Wednesday, April 24, 2013

The Dictatorship of the Old Order

(Conference Paper, PHAVISMINDA Conference, Visayas State University, 2013)

Political relations define the state of affairs of a nation. Where a country is immature politically, its people will naturally desire or cry for justice from their government. The poor, who lack the requisite resources for a life well-lived, have no other means except to kneel before their leaders. Development is impossible if people are denied access to or are excluded from the just distribution of social goods. People starving and queuing for food assistance indicate the enormous inequalities that systemic political elitism can create.

President Ferdinand Marcos remains to be the fitting figure of this country’s eternal damnation. He took away from the traditional oligarchs the total control of the national economy. But his reason for doing so is to systematically steal from the Filipino people. While it is true that he built many projects, he also plunged the country into deep debt. The insatiable greed of the Marcos dictatorship essentially wiped out any democratic gains after the Second World War. Furthermore, this crime and injustice extends to the rapacious exploitation of the country’s natural resources. Marites Vitug writes:

In the 1980s, the Philippines had one of the worst deforestation rates in the Asia-Pacific region, losing on an average of 316,000 hectares of forest a year from 1980 to 1990 (ADB 1994)…To a great extent, the presence of loggers in the national legislature demonstrated the traditional ties between political power and access to the country’s natural resources.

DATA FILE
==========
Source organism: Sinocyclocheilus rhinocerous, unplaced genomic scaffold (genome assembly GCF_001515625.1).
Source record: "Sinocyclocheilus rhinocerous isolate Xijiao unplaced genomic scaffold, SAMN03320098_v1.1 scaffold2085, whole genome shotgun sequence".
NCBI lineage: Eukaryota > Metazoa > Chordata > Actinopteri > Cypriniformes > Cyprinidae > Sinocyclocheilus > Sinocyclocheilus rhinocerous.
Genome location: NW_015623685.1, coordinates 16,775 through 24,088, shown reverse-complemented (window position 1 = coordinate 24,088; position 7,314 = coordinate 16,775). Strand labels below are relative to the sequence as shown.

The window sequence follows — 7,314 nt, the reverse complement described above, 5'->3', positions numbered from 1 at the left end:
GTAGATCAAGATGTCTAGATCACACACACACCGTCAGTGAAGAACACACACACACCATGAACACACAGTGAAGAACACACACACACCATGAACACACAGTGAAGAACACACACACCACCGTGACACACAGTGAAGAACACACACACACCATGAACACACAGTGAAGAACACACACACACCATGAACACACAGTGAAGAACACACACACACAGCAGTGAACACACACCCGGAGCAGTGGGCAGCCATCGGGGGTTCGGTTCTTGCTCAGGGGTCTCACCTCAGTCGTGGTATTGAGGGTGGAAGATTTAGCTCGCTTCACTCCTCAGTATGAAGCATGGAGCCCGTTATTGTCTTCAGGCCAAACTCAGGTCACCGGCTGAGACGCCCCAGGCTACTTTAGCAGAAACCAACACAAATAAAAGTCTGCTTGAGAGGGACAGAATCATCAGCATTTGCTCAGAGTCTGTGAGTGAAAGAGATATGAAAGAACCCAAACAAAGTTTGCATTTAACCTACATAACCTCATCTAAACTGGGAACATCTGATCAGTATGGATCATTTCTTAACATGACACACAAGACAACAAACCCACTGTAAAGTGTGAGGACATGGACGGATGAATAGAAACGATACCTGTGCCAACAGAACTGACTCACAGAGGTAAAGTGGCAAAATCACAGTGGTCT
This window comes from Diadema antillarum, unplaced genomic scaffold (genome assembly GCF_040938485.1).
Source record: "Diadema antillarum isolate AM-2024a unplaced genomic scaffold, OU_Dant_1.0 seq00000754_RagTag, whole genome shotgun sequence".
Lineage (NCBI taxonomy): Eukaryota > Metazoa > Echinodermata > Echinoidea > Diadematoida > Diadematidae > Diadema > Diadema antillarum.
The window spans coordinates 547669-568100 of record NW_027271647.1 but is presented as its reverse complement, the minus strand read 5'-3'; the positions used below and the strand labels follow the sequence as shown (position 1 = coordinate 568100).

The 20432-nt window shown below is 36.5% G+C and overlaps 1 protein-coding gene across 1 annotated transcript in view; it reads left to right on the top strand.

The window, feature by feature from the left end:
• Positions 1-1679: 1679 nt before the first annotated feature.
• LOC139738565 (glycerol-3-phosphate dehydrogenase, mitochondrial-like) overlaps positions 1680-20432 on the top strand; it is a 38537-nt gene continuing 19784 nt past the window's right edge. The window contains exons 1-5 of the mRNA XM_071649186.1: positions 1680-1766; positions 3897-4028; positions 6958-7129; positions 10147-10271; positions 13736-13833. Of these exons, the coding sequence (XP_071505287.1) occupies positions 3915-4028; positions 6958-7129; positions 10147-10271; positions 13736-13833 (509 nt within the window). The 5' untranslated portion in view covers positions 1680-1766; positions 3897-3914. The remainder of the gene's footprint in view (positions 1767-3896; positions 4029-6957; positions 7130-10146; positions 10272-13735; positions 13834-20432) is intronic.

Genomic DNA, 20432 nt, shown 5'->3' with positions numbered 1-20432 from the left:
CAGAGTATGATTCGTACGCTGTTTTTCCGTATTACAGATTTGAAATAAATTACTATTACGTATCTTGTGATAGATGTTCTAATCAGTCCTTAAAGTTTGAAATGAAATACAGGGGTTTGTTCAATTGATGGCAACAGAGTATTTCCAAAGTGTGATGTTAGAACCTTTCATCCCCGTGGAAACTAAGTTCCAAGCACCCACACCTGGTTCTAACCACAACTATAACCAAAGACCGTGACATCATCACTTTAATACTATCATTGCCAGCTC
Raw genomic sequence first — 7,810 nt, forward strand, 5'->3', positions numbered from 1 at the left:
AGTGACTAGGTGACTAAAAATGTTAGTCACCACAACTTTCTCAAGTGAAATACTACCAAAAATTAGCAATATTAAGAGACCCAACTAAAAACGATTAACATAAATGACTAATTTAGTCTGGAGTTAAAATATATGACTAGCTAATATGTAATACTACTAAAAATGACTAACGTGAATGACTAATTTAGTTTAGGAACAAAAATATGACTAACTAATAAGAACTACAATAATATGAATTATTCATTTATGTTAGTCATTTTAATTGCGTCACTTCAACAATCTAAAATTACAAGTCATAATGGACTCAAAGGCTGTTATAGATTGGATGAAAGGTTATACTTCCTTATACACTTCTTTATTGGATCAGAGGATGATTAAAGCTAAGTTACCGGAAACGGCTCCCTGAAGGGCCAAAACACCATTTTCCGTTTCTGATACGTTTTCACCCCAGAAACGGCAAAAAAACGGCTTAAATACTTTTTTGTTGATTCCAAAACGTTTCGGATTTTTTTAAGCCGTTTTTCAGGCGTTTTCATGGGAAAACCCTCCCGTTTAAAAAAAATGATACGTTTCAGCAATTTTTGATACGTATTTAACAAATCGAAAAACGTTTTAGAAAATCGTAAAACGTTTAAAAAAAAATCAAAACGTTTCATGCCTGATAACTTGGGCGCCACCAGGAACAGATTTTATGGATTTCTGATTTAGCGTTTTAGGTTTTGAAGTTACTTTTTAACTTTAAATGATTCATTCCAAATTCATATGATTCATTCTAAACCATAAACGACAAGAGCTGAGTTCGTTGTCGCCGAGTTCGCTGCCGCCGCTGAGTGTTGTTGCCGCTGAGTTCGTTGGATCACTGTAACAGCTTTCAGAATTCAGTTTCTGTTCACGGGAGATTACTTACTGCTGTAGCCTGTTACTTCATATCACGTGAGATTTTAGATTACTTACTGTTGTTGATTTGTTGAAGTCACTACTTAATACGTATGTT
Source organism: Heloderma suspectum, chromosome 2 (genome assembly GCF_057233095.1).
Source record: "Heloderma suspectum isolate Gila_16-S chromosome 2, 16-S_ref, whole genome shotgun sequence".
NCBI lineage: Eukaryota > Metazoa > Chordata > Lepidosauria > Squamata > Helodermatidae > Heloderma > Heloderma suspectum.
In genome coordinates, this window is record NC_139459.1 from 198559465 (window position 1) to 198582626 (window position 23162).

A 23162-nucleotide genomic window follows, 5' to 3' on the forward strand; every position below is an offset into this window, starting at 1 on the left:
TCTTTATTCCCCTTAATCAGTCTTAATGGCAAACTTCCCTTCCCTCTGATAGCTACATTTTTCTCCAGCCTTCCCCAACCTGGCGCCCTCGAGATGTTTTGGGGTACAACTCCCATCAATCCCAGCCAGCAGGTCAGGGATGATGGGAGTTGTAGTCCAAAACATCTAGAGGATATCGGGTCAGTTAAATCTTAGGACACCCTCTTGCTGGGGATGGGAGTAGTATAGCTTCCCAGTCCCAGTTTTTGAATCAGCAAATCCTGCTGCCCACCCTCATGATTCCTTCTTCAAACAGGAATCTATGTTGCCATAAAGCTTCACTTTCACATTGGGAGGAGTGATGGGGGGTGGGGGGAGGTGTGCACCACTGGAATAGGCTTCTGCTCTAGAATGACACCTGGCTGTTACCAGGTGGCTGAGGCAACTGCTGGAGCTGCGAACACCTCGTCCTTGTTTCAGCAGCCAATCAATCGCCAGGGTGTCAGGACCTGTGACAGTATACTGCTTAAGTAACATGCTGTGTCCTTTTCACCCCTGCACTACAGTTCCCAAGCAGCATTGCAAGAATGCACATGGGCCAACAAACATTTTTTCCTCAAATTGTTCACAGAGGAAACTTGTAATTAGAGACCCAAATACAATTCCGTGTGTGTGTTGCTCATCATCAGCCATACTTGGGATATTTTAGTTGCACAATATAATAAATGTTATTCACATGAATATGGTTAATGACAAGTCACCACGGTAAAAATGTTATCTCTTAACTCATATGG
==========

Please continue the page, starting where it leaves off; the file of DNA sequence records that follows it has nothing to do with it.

Vitug adds that “this was most blatant during the era of President Marcos from 1965 to early 1986, when the number of licenses to log vast forest areas called timber license agreements, or TLAs, soared to a high of more than 400,” noting further that, “Marcos used TLAs as a tool for political patronage, dispensing it to relatives, friends, and supporters.”[1] Now, why this problem? In point of fact, influential and wealthy families, including some moneyed prominent names, have ruled and will continue to rule this land. The scions of the landed few, educated in exclusive schools, are seen as a cut above the rest in terms of leadership potential. There is no level playing field in the opportunities for governance. This makes the common Filipino an idiot on the very day he casts his vote. He has no choice. We live in a shattered nation. Professor Lukas Kaelin writes that in the Philippines, "all is in the family."

A Politically Disarticulated Country

Consciously or otherwise, the majority thinks that in order for the ordinary Filipino to emerge from the callous exigencies of his unwanted existence, he looks up to some demi-gods who will rescue him from a meaningless and boring life. This is the reason why many Filipinos, the masses most especially, worship their political idols. Where a state is weak and dysfunctional, the element of trust and personalism sets into the picture. Policies are mere abstractions for the common Filipino. He sees results in his connections. He therefore seeks to establish and secure connections rather than help build his nation.

While it is a particular truism that we must build this life in which we live brick by brick, we have to acknowledge that this nation is forged in the blood and tears of men and women who willingly sacrifice themselves so that others may live. The harsh reality though is that whatever gains we have achieved in the last fifty years or so, these have been slowly decimated by our leaders who steal with impunity from our people and by the ruling class who continue to take advantage of the innocence of a dynamic but religiously isolated young population.